Type 2 diabetes happens when your body can’t use insulin the right way. Over time, the pancreas can’t make enough insulin.
Insulin is a hormone that helps the body’s cells use sugar (glucose) for energy. It also helps the body store extra sugar in muscle, fat, and liver cells. Without insulin, this sugar can’t get into your cells to do its work. It stays in your blood instead. Your blood sugar level then gets too high.
High blood sugar can harm many parts of the body, such as the eyes, heart, blood vessels, nerves, and kidneys. It can also increase your risk for other health problems (complications).
Type 2 diabetes is different from type 1 diabetes. In type 1 diabetes, the body’s immune system destroys the cells that release insulin, so that over time the body can’t produce insulin at all. In type 2 diabetes, the body still makes some insulin, but it can’t use it the right way.
What causes type 2 diabetes?
You can get type 2 diabetes if:
- Your body doesn’t respond as it should to insulin. This makes it hard for your cells to get sugar from the blood for energy. This is called insulin resistance.
- Your pancreas doesn’t make enough insulin.
If you are overweight, get little or no exercise, or have type 2 diabetes in your family, you are more likely to have problems with the way insulin works in your body. Type 2 diabetes can be prevented or delayed with a healthy lifestyle, including staying at a healthy weight, making healthy food choices, and getting regular exercise.
What are the symptoms of type 2 diabetes ?
Some people don’t have symptoms, especially when diabetes is diagnosed early. This is because the blood sugar level may rise so slowly that a person may not know that anything is wrong.
The most common symptoms of high blood sugar include:
- Feeling very thirsty.
- Urinating more often than usual.
- Feeling very hungry.
- Having a blurred vision.
- Weight loss.
- Slow healing sores or frequent infection.
You can get high blood sugar for many reasons, including not taking your diabetes medicines, eating more than usual (especially sweets), not exercising, or being sick or under a lot of stress.
If you’re taking diabetes medicine, you can also have problems with low blood sugar. These symptoms include:
- Feeling weak.
- Feeling shaky.
- Feeling very hungry.
How is type 2 diabetes diagnosed?
If your doctor thinks that you have type 2 diabetes, he or she will ask you questions about your medical history, do a physical examination, and order a blood test that measures the amount of sugar in your blood.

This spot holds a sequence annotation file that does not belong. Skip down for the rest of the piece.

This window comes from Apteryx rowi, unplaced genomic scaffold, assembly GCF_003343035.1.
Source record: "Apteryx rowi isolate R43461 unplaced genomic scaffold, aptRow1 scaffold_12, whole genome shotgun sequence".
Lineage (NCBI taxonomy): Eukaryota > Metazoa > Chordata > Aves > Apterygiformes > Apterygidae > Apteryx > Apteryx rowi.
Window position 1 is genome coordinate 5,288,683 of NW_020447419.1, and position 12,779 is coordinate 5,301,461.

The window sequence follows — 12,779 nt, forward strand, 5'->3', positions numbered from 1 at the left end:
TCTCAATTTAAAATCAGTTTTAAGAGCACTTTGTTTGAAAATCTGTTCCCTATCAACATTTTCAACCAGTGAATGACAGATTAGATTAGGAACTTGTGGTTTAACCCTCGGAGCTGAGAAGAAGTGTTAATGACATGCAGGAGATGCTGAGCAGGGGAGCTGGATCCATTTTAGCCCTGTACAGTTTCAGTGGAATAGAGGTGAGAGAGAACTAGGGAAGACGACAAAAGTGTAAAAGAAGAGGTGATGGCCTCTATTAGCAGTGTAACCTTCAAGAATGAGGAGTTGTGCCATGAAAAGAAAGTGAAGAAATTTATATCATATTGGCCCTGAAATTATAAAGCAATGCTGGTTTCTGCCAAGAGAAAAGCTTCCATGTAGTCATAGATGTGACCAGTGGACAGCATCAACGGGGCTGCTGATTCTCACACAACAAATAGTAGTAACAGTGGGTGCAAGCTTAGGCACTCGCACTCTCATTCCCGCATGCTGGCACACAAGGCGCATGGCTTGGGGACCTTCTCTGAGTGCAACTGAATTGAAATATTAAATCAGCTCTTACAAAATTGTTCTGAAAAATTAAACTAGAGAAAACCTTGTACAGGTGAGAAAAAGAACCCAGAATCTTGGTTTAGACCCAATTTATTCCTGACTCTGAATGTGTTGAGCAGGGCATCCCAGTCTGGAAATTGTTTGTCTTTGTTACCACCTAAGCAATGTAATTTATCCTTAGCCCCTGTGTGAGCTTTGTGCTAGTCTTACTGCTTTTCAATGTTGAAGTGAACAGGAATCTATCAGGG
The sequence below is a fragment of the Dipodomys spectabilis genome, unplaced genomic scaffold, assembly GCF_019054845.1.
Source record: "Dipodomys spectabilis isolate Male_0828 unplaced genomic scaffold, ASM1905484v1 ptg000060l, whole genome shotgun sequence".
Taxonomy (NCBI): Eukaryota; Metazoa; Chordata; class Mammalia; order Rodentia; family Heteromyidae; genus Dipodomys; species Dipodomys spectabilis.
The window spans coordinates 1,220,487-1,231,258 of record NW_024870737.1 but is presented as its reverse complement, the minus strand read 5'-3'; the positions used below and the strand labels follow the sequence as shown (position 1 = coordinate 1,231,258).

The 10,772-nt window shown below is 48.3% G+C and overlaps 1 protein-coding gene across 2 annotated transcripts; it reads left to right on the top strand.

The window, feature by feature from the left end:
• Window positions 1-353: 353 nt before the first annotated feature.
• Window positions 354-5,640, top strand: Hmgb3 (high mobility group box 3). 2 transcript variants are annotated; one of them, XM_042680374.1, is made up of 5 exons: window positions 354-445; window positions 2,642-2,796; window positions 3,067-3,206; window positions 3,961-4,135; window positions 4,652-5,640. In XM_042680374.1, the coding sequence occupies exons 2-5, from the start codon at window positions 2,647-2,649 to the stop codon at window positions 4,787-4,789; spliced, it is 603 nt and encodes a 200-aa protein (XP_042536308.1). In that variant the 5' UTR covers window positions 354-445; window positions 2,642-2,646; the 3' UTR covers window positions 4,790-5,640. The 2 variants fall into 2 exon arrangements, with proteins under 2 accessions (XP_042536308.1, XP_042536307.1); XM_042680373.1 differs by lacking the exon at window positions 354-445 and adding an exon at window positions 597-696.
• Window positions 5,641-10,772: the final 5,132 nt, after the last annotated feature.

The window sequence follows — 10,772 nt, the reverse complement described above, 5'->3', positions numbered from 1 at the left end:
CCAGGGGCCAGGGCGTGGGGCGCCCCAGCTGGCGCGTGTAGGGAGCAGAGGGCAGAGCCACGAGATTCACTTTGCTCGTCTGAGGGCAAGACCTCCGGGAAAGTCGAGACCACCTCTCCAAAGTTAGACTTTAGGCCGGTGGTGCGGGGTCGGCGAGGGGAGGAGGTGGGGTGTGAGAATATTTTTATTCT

Are you at risk of developing Type-2 diabetes?
Researchers don’t fully understand why some people develop type 2 diabetes and others don’t. However, certain factors increase the risk, including:
- Weight. The more fatty tissue you have, the more resistant your cells become to insulin.
- Fat distribution. If your body stores fat primarily in your abdomen, your risk of type 2 diabetes is greater than if your body stores fat elsewhere, such as your hips and thighs.
- Inactivity. The less active you are, the greater your risk of type 2 diabetes.
- Family history.If you have a close relative with diabetes – such as a parent, brother or sister.
- Race. If you are of south Asian, Chinese, African Caribbean or black African origin.
- Age. The risk of type 2 diabetes increases as you get older, especially after age 45.
- Prediabetes. Left untreated, prediabetes often progresses to type 2 diabetes.
- Gestational diabetes. If you developed gestational diabetes when you were pregnant, your risk of developing type 2 diabetes increases.
- Polycystic ovarian syndrome. For women, having polycystic ovarian syndrome — a common condition characterized by irregular menstrual periods, excess hair growth and obesity — increases the risk of diabetes.
How type 2 diabetes is treated?
The key to treating type 2 diabetes is to keep blood sugar levels controlled and in your target range.
All of the following help to lower blood sugar:
- Making healthy food choices. Try to manage the amount of carbohydrate you eat by spreading it out over the day.
- Losing weight, if you are overweight
- Getting regular exercise
- Taking medicines, if you need them
It’s also important to:
- See your doctor. Regular checkups are important to monitor your health.
- Test your blood sugar levels. You have a better chance of keeping your blood sugar in your target range if you know what your levels are from day to day.
- Keep high blood pressure and high cholesterol under control. This can help you lower your risk of heart and large blood vessel disease.
- Quit smoking. This can help you reduce your risk of heart disease and stroke.
It seems like a lot to do-especially at first. You might start with one or two changes. Focus on checking your blood sugar regularly and being active more often. Work on other tasks as you can.
It can be hard to accept that you have diabetes. It’s normal to feel sad or angry. You may even feel grief. Talking about your feelings can help. Your doctor or other health professionals can help you cope.